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Novel and Variant Influenza Viruses: Information for Healthcare Professionals


Background

Seasonal influenza viruses that infect humans each year and are passed from person-to-person include influenza B viruses (which infect only humans and not other animals) and two influenza A subtypes - H3N2 and H1N1 viruses.

A novel influenza virus has a subtype that is different from currently circulating human influenza H1 and H3 viruses. Novel subtypes include, but are not limited to H2, H5, H7, and H9 subtypes. Influenza H1 and H3 subtypes originating from a non-human species or from genetic reassortment between animal and human viruses are also novel subtypes.

Occasionally, influenza A viruses that typically infect other animals (such as birds and pigs) are transmitted to humans. Sometimes, human infections with novel or variant influenza viruses occur because of the close contact between humans and animals. Other times, the infections occur because of changes in the influenza virus.

Human infections from novel viruses can range in severity from mild respiratory illness to severe illness with increased mortality.

Swine Flu Viruses

Influenza A viruses that regularly circulate in pigs are called swine flu viruses. While swine flu viruses do not typically infect humans; occasional human infections have occurred. When the infection happens in humans, the viruses are called variant viruses. Variant viruses are a subset of novel influenza viruses. The influenza A (H3N2) variant virus, or H3N2v, was first identified in pigs in the United States in 2010. In 2011, twelve cases of human infection with H3N2v occurred in five different states (not including Virginia). In 2012 and 2013, additional cases occurred, including one in 2013 in an out-of-state resident with contact to swine in Virginia.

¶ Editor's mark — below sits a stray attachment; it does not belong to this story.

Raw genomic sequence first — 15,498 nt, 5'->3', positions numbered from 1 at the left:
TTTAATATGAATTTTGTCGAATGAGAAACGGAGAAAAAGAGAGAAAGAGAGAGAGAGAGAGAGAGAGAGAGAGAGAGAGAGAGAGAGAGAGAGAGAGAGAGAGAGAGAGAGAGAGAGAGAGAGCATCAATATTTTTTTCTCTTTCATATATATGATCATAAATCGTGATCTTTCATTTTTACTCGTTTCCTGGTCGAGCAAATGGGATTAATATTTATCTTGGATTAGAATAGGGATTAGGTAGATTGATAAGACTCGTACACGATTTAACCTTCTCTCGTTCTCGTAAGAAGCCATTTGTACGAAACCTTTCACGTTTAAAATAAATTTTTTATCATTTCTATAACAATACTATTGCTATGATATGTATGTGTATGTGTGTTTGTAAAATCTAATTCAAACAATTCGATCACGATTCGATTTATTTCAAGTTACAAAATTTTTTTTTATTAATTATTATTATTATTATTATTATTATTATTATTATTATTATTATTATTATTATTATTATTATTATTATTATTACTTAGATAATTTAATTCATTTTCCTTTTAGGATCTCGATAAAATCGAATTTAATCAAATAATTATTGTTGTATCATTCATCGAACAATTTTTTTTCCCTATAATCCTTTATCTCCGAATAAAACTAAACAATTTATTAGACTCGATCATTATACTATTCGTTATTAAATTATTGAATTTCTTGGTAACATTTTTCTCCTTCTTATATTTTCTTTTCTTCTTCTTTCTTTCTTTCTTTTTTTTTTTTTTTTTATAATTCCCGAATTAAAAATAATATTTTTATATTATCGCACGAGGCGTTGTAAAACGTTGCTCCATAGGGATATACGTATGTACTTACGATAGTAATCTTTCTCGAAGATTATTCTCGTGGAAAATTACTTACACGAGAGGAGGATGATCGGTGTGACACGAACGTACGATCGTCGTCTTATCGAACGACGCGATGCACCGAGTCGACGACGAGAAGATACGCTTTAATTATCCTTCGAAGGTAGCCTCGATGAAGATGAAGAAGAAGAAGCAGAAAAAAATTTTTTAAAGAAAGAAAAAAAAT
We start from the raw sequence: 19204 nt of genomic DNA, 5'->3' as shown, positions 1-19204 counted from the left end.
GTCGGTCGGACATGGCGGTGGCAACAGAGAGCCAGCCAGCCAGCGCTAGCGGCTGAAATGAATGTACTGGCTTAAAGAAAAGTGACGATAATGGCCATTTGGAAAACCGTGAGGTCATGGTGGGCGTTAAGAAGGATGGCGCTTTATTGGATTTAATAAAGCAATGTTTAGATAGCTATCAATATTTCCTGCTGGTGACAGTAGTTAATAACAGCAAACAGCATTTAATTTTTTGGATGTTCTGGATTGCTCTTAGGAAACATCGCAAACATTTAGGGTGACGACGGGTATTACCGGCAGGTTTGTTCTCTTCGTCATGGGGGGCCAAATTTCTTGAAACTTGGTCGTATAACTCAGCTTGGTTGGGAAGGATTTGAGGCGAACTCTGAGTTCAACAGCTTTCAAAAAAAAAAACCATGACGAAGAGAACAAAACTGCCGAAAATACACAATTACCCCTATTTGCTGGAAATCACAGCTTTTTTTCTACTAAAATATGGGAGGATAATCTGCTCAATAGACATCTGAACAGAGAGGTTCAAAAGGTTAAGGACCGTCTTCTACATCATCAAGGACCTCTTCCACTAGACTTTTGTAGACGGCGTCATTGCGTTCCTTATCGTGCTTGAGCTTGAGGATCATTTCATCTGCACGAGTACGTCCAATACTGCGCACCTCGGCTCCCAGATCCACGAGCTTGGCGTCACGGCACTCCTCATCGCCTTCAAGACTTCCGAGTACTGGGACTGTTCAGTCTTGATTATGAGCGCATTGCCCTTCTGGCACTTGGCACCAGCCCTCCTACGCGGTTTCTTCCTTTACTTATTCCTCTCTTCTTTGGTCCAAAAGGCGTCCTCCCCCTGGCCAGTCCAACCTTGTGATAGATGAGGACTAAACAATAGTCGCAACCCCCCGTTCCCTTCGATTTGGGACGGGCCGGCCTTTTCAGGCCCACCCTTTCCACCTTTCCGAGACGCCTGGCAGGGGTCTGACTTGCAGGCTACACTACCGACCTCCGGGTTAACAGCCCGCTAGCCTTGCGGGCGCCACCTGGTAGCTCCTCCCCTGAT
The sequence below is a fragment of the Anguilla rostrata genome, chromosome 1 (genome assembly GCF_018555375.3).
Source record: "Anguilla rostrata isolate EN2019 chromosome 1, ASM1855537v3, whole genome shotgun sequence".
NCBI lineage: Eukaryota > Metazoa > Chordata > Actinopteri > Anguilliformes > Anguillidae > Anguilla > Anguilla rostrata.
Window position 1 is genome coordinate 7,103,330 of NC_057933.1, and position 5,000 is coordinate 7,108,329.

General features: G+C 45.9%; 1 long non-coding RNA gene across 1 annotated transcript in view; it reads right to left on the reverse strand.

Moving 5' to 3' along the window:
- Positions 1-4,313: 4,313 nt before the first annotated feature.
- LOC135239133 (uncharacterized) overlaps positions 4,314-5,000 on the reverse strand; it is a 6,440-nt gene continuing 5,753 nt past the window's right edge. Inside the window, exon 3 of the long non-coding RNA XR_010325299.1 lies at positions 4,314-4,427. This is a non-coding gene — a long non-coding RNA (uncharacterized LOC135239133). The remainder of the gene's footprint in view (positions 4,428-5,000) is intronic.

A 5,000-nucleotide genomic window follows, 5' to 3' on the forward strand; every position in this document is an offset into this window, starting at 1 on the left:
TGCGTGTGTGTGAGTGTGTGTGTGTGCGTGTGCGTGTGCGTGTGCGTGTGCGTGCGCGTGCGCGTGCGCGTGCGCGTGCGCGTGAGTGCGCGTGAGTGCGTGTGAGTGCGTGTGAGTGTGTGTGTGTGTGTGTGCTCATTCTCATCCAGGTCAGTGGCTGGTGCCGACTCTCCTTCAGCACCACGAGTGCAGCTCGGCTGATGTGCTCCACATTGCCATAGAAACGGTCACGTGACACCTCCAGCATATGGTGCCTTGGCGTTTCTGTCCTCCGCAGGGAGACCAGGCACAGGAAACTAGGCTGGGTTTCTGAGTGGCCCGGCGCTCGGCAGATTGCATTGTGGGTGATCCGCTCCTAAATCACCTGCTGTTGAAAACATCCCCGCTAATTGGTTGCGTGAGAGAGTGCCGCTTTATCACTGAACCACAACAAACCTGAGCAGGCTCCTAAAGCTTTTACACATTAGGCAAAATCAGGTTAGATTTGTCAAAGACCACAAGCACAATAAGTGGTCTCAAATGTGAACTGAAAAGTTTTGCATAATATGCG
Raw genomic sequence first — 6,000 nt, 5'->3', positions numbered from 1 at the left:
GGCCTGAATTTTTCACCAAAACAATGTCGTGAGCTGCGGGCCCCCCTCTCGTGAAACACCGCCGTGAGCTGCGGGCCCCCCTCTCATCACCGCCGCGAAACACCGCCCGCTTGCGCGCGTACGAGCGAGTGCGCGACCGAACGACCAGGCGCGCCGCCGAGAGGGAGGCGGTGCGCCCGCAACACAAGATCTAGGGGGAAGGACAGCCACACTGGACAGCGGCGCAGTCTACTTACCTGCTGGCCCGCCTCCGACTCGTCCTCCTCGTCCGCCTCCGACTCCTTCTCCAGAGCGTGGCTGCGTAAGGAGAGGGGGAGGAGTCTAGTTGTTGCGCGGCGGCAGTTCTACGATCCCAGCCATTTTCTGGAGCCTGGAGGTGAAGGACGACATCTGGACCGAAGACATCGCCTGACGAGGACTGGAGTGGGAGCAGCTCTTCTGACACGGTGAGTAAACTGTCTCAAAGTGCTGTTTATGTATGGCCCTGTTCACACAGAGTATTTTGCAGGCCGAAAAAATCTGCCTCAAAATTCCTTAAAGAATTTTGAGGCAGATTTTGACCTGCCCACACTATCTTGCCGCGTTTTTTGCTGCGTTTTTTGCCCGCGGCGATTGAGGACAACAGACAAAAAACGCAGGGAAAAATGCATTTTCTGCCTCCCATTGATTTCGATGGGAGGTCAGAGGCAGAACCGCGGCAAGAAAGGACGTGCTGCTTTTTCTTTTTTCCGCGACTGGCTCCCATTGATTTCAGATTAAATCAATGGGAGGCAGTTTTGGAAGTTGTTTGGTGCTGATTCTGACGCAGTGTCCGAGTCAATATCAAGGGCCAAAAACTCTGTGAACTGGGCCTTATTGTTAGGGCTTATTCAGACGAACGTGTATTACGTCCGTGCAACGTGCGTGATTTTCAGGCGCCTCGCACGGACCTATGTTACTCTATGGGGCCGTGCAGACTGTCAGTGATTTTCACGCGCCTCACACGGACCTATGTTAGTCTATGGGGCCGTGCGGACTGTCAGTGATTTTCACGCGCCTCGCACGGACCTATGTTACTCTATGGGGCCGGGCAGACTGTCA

H3N2v Key Points:

  • The majority of H3N2v cases in the United States have reported exposure to swine at agricultural fairs.
  • Illnesses have been compatible in severity with seasonal influenza virus infection.
  • Commercially available rapid influenza diagnostic tests (RIDTs) may not detect H3N2v. A positive RIDT cannot confirm H3N2v virus infection, because these tests cannot distinguish between influenza A virus subtypes.
  • If you have a patient who has an influenza-like illness (fever plus cough or sore throat) AND reports recent contact* (within 7 days of illness onset) with swine or recent attendance at an event where swine were present, please contact your local health department to coordinate testing at the state public health laboratory.

*Contact with swine may be direct contact (touching/handling a pig) or indirect contact (coming within about 6 feet of a pig without known direct contact).

Avian Flu Viruses

Influenza A viruses that regularly circulate in birds are called “avian flu viruses”. While avian flu viruses do not typically infect humans; occasional human infections have occurred. Human infections usually occur after close contact with infected birds (both live and dead) or areas contaminated with a bird flu virus. In recent years, two strains of avian influenza, H5N1 and H7N9 have been reported to cause severe illness in the human cases that were reported. Information about the avian influenza strains can be found below.

H5N1 Key Points:

  • Human infection with highly pathogenic avian influenza (HPAI) A (H5N1) virus is rare; however, sporadic cases have been reported. In the majority of cases, the person got HPAI H5N1 virus infection after direct or close contact with sick or dead infected poultry.